The couple with the midas touch

June 13, 2006

Inner Sanctum

(11-06-2006)


One of Viet Nam’s most famous couples recently collaborated on Pao’s Story, a film about a Mong girl that won the Golden Kite for best feature film for its moving performances and technical achievements. Bach Lien speaks to the couple about love, life, and film.

Four years after the great success in the role of Phuong in the internationally acclaimed hit The Quiet American, directed by Australian Philip Noyce, actress Hai Yen returned to the set to star in Chuyen Cua Pao (Pao’s Story) under the direction of her husband, Ngo Quang Hai. In the film, she impresses audiences as a naive and enigmatic young Mong girl named Pao.

With her outstanding performance, the dancer-actress won best actress for her role in Pao’s Story. Beside the Golden Kite for best feature film, Pao’s Story also won other awards, including Best Actress, Best Supporting Actress and Best Cameraman.

Inner Sanctum: The roles of Phuong in the Quiet American and Pao in Pao’s Story have brought you fame. Do you prefer one over the other?

Hai Yen: I put all my mind and energy into playing both roles, so it’s difficult to say I prefer one over the other. To play Phuong, I spent two years learning English – I had to be at the studio from early morning to late evening. And for Pao, I had to go to mountainous regions and live with ethic minority people, carry heavy loads of firewood and was bitten around my body by many dog fleas. I even had to go to sell wood in the market… so many difficulties, but through my roles, I can gather many life experiences to do the job better.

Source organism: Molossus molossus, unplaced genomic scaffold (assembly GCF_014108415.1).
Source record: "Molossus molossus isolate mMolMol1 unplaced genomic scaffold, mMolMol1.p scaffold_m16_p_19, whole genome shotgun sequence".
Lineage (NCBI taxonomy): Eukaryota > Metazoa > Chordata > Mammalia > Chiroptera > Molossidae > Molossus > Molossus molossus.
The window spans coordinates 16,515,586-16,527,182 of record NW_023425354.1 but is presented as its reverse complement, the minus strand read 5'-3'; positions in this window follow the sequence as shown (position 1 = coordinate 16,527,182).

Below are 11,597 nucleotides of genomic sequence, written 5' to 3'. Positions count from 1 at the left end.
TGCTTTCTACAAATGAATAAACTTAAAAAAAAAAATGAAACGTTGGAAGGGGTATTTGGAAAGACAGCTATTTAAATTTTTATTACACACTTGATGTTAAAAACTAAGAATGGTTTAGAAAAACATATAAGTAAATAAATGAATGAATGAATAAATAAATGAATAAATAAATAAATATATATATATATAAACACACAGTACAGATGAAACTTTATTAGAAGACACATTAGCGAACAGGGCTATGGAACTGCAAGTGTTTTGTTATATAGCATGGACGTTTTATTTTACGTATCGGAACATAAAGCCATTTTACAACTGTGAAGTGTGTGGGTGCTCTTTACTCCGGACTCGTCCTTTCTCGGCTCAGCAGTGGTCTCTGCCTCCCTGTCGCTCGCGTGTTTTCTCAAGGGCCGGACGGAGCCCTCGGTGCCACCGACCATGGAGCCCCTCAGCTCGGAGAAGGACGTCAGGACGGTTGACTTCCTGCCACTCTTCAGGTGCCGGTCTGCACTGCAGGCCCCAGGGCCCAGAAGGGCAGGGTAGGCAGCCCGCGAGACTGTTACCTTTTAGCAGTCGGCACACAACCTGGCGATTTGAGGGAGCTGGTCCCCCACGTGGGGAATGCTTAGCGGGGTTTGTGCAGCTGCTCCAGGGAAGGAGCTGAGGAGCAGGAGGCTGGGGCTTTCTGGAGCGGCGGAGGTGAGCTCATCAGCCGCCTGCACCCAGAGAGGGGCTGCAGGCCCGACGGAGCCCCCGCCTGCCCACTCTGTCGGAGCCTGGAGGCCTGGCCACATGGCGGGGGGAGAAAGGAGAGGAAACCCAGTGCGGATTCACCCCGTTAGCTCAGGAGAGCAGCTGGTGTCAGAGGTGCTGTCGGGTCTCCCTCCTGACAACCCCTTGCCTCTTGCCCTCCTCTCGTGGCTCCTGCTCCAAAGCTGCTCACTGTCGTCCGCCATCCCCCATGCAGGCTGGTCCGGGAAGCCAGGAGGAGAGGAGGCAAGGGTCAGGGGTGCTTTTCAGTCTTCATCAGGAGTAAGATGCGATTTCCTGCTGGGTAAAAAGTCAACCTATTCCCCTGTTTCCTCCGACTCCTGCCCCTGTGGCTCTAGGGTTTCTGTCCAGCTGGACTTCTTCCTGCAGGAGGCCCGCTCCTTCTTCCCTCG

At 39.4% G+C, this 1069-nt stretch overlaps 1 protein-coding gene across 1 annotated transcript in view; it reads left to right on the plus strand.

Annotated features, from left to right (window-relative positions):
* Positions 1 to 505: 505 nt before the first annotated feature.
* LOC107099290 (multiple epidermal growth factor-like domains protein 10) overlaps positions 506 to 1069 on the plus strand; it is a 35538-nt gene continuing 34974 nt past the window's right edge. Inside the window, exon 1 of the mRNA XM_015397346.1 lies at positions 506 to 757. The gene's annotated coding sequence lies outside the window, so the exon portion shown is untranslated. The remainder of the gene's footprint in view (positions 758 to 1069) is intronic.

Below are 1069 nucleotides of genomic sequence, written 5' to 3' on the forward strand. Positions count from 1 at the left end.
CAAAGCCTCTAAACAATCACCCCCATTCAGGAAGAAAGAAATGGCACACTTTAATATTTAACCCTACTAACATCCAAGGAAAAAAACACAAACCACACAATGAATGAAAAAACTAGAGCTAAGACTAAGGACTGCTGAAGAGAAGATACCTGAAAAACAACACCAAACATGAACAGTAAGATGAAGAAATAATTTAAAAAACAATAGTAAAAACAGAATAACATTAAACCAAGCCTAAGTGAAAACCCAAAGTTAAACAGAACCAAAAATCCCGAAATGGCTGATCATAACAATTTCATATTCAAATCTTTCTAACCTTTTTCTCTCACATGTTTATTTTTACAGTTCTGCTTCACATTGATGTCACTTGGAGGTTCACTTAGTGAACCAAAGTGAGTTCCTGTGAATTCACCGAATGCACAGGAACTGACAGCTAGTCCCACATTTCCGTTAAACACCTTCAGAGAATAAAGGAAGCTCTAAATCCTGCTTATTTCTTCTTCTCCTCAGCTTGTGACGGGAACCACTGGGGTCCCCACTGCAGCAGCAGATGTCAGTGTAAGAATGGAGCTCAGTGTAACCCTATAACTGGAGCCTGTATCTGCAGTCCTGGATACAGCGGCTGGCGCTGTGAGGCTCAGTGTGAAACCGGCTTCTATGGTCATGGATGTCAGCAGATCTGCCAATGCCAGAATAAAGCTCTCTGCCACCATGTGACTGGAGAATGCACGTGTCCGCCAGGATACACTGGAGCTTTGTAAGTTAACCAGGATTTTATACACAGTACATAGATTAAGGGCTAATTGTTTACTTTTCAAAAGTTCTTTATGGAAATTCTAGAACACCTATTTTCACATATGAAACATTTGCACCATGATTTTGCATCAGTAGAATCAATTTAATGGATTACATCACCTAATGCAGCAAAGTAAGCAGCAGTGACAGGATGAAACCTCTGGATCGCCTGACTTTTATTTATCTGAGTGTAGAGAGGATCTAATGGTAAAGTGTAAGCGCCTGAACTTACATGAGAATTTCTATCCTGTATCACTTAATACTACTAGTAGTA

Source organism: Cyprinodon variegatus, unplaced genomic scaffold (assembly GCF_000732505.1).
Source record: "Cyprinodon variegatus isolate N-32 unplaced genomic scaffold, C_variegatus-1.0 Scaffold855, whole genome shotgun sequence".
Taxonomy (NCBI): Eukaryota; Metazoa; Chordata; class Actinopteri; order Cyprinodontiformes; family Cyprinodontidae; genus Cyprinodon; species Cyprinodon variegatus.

Inner Sanctum: How did you have to adapt in Pao’s Story to be able to play the role of a Mong girl in a convincing way?

Hai Yen: Playing the role of a Mong girl is a new discovery, a new life for me. I was really very moved when seeing for the first time the life of inhabitants there. Their life is very special. I had to live and work like true local inhabitants and when I play the role in the film, I share their way of thinking as well. I think a good actor should let the character transfer emotion in the actor then the actor will transfer the emotion to audiences. Appearance is important but the content is decisive; I like this role.

Inner Sanctum: Do you have anything in common with Pao’s character?

Hai Yen: In the film, I always believed I was her. Hai told me that only when actors believe in the characters’ actions will they succeed in making audiences believe in their characters. I think that being discreet is a good characteristic, but I’m not always like that. There are times I can be very open.

Inner Sanctum: The music for the film will probably be used in the musical programme for the upcoming APEC meeting. What are your impressions?

Quang Hai: I am very proud. The music was composed by Nguyen Thien Dao, a very famous musician. Besides Dao, my collaborators in the film are all very good. What pleased me the most were the people I got to work with; my colleagues were full of enthusiasm and always had a passion to make a difference in the cinema.